Our world is inundated with digital technology: mobile phones, laptops, iPads, smart cars, smart homes… The entirety of human knowledge is at our fingertips. The Internet revolutionized how we access information. It wasn’t long before people began to predict that the elimination of print was on the horizon. After all, when the Amazon Kindle was […]
Posts Tagged ‘ebooks’
Every day I see people in the library printing out electronic communications so they can review and have the information on paper: bank statements, emails, receipts, coupons, directions. People like paper, which brings me to a conundrum for my library.
Libraries, despite some strides toward a reasonable solution, still struggle with the cost of e-books. Regardless of the clear data showing the benefit of libraries lending an author’s work in print, publishers still hesitate to budge on e-book pricing. It’s different, they say. And in some ways they are right. But with issues of preservation, shrinking budgets, and rising costs, libraries have to be extremely careful about what books they stock both in print and in digital form.
It’s clear libraries and librarians face unique challenges as more and more content is presented digitally. One of the concerns I have heard from librarians relates to one of their primary missions: preservation. As an author, I share this concern. It’s been said that literature is writing that fifty years after the author’s death is forced upon high-school students by their teachers, who strive to explain what the author meant when he wrote “the sky is blue.”
What do book subscription services have to do with libraries? Well, in a Forbes article, Tim Worstall suggests we “close all of the libraries and buy everyone a Kindle Unlimited subscription.” Using his home country of the United Kingdom, the author argues such an action would benefit the public in the long run. Are subscription services library killers? Here are some simple reasons why not.
In a thestar.com article dated June 18, 2015, Vickery Bowles of Toronto Public Library lamented that the Big Five Publishers charge libraries up to $135 per ebook, sometimes five times the cost consumers pay. These publishers supply nearly half of all library books, according to the story. Purchasing multiple copies of high interest titles has put tremendous strain on some library’s budgets.
Many assumptions have been made about the fate of print books, and how e-books and our increasingly digital world will change the way people read and study. We all love the convenience and space-saving qualities of e-books, as well as the fun devices they live on. However, a Washington Post article from February discussed something unexpected: the fact that most college-aged students, often called “millennials” or “digital natives,” prefer reading print books.
I have always loved books. I have a bookshelf filled with them, and they have now spilled over to my nightstand and bureau. There was a time that on principal, I refused to buy a Kindle because of my love of books. That time has passed; I read e-books on my Kindle and I also have an iPad. But these new devices have not altered my love of physical books. A recent article on the BBC website discussed a “digital Dark Age.”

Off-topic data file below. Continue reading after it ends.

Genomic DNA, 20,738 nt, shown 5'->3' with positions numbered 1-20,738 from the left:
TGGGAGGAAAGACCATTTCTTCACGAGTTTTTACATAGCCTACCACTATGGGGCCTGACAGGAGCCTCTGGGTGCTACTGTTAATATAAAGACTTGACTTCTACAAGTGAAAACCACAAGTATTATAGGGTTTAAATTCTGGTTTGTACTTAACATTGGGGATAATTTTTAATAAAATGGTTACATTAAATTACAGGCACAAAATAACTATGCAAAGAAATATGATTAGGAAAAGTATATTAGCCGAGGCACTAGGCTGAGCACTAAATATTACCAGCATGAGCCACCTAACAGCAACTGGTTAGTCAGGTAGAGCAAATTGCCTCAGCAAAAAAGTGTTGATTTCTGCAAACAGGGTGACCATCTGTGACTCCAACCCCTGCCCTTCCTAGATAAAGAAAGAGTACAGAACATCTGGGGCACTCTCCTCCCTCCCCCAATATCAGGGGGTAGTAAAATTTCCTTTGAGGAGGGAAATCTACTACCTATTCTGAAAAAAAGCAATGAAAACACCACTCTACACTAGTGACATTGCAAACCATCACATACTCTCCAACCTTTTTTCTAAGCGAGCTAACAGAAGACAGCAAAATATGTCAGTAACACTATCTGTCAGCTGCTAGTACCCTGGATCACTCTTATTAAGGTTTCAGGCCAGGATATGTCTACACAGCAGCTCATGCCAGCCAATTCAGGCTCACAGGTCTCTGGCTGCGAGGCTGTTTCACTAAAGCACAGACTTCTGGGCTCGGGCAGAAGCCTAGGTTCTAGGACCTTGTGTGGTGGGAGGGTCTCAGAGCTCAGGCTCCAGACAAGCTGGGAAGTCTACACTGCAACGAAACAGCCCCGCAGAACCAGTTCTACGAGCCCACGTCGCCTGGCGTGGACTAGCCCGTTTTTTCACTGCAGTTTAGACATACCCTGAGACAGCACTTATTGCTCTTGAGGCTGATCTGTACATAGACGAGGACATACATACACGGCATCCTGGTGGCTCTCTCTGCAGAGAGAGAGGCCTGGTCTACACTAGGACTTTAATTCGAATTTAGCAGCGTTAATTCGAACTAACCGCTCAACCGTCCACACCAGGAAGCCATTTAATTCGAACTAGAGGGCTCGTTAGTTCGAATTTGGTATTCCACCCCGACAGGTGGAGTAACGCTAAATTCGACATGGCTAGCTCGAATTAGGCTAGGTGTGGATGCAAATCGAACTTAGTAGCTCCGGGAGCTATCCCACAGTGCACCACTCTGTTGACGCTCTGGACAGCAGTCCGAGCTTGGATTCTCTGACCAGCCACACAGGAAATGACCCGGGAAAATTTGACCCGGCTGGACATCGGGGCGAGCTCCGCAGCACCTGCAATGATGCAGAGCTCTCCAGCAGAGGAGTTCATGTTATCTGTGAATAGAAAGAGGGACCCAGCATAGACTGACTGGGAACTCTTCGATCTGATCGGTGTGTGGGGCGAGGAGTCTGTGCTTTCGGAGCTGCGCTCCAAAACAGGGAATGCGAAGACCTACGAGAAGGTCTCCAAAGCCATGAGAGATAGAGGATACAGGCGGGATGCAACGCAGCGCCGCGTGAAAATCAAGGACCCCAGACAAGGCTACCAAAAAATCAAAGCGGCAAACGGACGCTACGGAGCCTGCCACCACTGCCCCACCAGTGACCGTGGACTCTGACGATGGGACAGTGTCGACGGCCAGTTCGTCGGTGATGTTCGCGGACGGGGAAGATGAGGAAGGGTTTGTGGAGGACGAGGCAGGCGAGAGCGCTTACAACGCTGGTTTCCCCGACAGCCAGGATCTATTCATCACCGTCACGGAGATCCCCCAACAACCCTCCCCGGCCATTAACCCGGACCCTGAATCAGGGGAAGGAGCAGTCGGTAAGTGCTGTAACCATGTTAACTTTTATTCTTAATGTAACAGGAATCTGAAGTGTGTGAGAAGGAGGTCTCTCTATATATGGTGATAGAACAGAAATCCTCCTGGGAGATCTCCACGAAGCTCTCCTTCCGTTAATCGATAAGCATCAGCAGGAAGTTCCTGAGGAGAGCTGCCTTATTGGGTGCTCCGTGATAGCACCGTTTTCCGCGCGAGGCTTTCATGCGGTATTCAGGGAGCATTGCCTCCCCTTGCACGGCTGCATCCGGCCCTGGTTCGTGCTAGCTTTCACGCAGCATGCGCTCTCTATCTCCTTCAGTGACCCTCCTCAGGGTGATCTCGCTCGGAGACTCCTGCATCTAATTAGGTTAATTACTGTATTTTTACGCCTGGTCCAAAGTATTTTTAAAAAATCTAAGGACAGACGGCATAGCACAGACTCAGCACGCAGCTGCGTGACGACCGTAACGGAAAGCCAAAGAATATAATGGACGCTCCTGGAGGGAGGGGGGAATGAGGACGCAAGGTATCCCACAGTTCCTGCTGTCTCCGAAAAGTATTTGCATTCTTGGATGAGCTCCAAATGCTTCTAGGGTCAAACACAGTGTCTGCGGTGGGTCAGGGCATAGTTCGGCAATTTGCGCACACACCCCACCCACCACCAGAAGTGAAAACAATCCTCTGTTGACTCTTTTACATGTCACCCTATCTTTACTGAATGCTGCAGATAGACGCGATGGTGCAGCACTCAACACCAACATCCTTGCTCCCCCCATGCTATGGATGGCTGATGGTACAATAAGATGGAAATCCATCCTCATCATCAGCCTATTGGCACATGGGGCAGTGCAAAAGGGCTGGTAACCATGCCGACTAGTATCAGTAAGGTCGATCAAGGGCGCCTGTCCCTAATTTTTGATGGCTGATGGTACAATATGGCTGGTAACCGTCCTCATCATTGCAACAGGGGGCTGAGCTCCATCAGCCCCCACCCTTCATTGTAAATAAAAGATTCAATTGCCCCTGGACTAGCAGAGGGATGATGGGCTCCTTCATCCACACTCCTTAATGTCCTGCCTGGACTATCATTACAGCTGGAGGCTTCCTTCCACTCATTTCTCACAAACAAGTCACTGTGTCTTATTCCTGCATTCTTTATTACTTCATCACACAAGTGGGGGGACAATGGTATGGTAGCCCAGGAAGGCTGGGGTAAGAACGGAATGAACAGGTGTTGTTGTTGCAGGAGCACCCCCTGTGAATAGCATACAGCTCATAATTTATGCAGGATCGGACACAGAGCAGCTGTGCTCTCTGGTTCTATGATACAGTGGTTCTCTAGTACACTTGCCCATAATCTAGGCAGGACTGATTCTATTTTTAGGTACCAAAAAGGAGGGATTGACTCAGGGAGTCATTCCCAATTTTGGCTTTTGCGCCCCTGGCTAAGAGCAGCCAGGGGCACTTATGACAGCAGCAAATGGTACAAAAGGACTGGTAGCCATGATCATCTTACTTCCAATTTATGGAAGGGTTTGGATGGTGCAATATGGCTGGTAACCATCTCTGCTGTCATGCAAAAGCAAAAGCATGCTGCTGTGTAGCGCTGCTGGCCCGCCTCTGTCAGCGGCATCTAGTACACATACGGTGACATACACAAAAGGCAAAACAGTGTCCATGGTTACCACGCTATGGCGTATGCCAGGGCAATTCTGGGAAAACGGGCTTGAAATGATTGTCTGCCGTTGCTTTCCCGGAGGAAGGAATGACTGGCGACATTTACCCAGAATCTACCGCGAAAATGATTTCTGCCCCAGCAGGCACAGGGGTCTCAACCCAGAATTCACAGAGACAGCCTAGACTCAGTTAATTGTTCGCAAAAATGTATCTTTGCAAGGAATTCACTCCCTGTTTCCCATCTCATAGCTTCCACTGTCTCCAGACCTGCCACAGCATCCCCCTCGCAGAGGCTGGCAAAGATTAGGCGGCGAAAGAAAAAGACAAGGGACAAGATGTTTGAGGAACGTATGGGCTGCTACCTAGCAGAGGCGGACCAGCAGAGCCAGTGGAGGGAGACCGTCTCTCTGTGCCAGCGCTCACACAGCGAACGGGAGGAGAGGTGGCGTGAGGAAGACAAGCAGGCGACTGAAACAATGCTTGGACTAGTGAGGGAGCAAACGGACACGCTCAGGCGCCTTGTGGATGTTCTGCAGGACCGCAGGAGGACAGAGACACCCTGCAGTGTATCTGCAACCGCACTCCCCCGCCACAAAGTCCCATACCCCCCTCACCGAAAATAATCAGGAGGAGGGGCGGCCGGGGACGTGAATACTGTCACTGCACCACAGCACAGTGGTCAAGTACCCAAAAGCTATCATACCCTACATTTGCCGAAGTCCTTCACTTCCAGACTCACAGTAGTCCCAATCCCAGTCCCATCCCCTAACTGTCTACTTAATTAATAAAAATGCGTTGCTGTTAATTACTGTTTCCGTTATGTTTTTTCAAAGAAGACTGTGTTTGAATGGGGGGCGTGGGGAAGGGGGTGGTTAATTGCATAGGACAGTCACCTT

In many respects, going digital just makes more sense, such as the choice between physical reference books and online databases. However choosing the digital option for books, while increasingly a part of our lives, does not necessarily have such a clear answer.
It has often been said that New York is the nucleus of the universe. It is the style-maker and idea generator for many and always has the pulse of the latest de rigueur movements in art, culture, and fashion. This fall, they decided to expand that into the world of libraries with the Brooklyn Public […]
In a previous post or two, I have mentioned the popularity of the romance genre. Romance novels continue to be a staple of the bookselling and library worlds. Now, due to the popularity of the genre and the variety of its subgenres, the Romance Writers of America (RWA) has created a unique app.
A recent Library Journal Online article examined a newly passed bill in Connecticut that gave the state’s library board of trustees the authority to create a state-wide e-book collection. Connecticut’s small size means there are no county governments and therefore no individual library systems. A Connecticut library card is valid in every library in the […]
People understand and remember text better on paper than on screens. In fact, surveys indicate that for informational material people prefer paper. Further, brain activity in children reading paper and physically writing is higher than children reading screens and typing on keyboards. So, why do librarians and educator support the idea of the electronic library and future?
In an online article on Wired, Art Brodsky decries another issue concerning e-books; they contribute to the digital divide. He cites the disparity of e-book pricing for regular consumers and libraries as indicative of the problem.
Libraries today are faced with the difficult task of doing more with less. Nowhere is this more evident than in the balance of books and technology. There is an ever increasing demand for digital content, yet the circulation of print materials continues to soar. While there is no one size fits all approach, there are some important factors to consider while determining materials allocations.